Eventually they move into a grand home south of San Francisco. Krystin Ritter visits again, and is sent packing by Walter, who orders Margaret never to see her again. Margaret then discovers that Walter didn’t even paint the Parisian street scenes he’d been claiming to all along, he buys then from a French artist and just signs his name over the artist’s signature. So Walter does not, and cannot, paint at all. The movie could have veered into how desperately he wants to be an artist, but it chooses not to. He needs Margaret to supply “his” early sketches for a coffee table book being published on “his” art, and she complies. Then Margaret’s daughter discovers that her mother is the actual artist, and we have a scene in which Walter is drunk and tossing lit matches through a keyhole, into the studio, which is full of flammable chemicals. This is finally enough for Margaret—

To run away again! She just grabs her daughter and they run off to Hawaii, where they settle into a gorgeous home surrounded by flowers, which might cause you to shout—internally, of course—“Oh, and HOW is she affording that?” After a while, Walter finds her, and will grant her a divorce, IF she paints 200 more paintings for him to sell as his own. She does it (although she signs her initials, which he will just paint over). Then the Jehovah’s Witnesses visit, and Margaret becomes a convert, and it is through her association with the Jehovah’s Witnesses that she finally—suddenly, arbitrarily—decides to sue Walter. It’s amusing to watch how seriously the movie tries to downplay the important place of the Jehovah’s Witnesses in this story.

Well, the movie has gone on too long to really do justice to a court case, but they try. Walter ends up representing himself, and the whole court case could have been incredibly wacky and outrageous—apparently in real life Walter literally had to be gagged to stop talking—only we just have time for a few highlights, which, so outrageous in such a short time, have no impact. It is finally decided that the only way to prove the case is have the two artists paint in the courtroom. Margaret tosses off a typical painting, while Walter “waits for the muse to come” and finally claims injury. Margaret wins and—credits! Thanks so much—BYE! It’s as if the filmmakers themselves are telling you this is something best forgotten. A closing picture of Amy Adams alongside the real Margaret Keane comes off as a desperate ploy for legitimacy.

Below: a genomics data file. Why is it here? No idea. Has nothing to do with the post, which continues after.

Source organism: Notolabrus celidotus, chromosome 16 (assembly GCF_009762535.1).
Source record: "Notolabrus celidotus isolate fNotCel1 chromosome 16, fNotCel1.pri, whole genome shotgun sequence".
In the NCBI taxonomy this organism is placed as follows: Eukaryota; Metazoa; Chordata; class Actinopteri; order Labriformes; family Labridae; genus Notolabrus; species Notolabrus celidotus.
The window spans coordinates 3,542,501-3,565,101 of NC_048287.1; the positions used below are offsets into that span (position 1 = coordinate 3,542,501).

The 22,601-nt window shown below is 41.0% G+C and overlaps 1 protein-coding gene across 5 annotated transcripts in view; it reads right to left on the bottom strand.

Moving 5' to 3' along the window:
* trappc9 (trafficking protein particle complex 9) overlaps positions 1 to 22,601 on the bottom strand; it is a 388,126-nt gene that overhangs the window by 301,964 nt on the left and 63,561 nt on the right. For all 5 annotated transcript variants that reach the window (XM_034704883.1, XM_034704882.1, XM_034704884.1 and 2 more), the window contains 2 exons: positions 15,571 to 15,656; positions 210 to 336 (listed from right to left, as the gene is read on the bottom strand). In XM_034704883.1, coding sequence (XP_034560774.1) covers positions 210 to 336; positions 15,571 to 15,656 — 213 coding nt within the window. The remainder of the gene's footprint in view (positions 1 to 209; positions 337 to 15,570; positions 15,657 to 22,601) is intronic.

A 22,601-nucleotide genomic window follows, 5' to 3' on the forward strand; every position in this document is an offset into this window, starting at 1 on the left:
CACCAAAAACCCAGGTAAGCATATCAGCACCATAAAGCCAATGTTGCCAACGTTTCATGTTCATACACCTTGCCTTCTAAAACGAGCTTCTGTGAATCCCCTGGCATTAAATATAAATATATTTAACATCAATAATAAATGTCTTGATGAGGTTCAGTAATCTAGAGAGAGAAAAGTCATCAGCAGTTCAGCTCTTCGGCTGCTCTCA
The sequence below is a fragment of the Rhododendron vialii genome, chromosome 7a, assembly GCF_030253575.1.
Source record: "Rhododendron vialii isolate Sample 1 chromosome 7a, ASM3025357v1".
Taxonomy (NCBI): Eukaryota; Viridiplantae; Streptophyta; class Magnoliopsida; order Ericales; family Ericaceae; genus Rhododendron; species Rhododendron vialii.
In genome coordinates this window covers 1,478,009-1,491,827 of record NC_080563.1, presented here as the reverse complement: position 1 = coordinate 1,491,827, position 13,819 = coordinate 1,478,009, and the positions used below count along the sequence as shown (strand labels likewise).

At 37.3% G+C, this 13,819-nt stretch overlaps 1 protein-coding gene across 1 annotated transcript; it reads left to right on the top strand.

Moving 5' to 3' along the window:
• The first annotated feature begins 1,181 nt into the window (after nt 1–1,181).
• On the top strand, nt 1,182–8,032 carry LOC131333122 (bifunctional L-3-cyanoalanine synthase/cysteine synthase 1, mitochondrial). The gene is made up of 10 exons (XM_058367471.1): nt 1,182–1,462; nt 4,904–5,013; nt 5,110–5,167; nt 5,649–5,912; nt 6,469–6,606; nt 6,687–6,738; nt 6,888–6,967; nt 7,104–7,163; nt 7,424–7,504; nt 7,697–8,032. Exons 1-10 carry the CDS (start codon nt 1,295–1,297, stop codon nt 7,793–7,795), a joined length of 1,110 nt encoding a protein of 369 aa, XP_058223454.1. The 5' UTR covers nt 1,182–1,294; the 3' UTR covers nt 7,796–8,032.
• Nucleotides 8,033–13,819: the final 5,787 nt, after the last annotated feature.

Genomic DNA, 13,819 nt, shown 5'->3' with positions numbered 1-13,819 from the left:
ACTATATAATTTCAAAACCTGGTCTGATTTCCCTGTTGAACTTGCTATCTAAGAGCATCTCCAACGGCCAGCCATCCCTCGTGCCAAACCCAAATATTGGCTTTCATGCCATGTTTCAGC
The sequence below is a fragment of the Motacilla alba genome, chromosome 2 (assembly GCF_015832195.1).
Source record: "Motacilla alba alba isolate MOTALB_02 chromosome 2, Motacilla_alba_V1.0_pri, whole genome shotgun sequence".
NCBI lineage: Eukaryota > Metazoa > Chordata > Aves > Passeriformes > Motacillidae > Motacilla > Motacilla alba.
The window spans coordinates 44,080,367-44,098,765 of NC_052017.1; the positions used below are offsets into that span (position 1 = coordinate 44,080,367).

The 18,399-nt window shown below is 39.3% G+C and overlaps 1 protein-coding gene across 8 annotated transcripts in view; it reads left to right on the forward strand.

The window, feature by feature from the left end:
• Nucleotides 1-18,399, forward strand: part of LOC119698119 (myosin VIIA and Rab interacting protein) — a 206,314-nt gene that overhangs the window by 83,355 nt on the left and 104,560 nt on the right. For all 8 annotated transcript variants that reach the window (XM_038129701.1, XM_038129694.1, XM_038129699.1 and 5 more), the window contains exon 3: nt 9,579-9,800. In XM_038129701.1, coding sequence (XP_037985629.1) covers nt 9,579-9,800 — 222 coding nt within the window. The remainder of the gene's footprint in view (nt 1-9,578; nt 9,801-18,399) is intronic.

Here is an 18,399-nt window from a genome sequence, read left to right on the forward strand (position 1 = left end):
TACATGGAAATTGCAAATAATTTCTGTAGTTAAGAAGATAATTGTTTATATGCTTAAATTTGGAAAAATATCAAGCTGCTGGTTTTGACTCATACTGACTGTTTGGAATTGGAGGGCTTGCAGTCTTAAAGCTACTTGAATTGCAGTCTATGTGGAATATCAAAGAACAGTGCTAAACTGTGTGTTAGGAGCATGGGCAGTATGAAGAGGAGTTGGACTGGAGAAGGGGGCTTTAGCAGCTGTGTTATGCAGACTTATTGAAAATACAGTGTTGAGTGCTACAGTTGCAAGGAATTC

This is one of those movies that is amusing enough to watch while it’s on. Toward the end, the questions start to seep in, and once it’s over, it slowly dawns on you that you just saw an utter piece of shit—and the reasons why start piling up. And this movie made me dislike it enough that I want to catalogue each and every one!

For one, they’re trying to shoehorn this into a you-go-girl, wronged-woman-gets-justice narrative, but the story just doesn’t support it. Margaret is so passive and such a doormat that it’s really hard to get behind her in any way, and she becomes very frustrating. It’s one thing that she falls into the scheme in the first place, but once the casual death threats come, you start wondering what’s wrong with HER for staying. Then when she supplies the sketches to provide evidence of Walter’s career, you’re like “Really?” Then she just runs away from her husband, AGAIN, not fighting for anything she had or earned (although apparently she didn’t need to? Because she’s set up in swank style in uber-expensive Hawaii). Then she supplied 200 paintings for him, even AFTER she’s gotten away from him?

Now, before you get on me about not understanding how a woman could feel unsafe and end up psychologically trapped by a disturbed man, what I’m saying is that the MOVIE doesn’t develop Margaret’s character enough to make us understand her passivity. I would be fascinated for the movie to really delve into why Margaret is this passive, and why she let this happen to her, why she takes it and takes it and takes it and NEVER fights back. Something in her childhood? Something with her parents? Something in her psychology? I’d love to know, and with that insight we could get a much richer look into this character, and understand why she stays. Thing is, not only doesn’t the movie have time for depth of any kind, from anyone, that kind of depth doesn’t fit with the wronged-woman-redeemed narrative, so it is left out, leaving the movie just a big heap of busy events.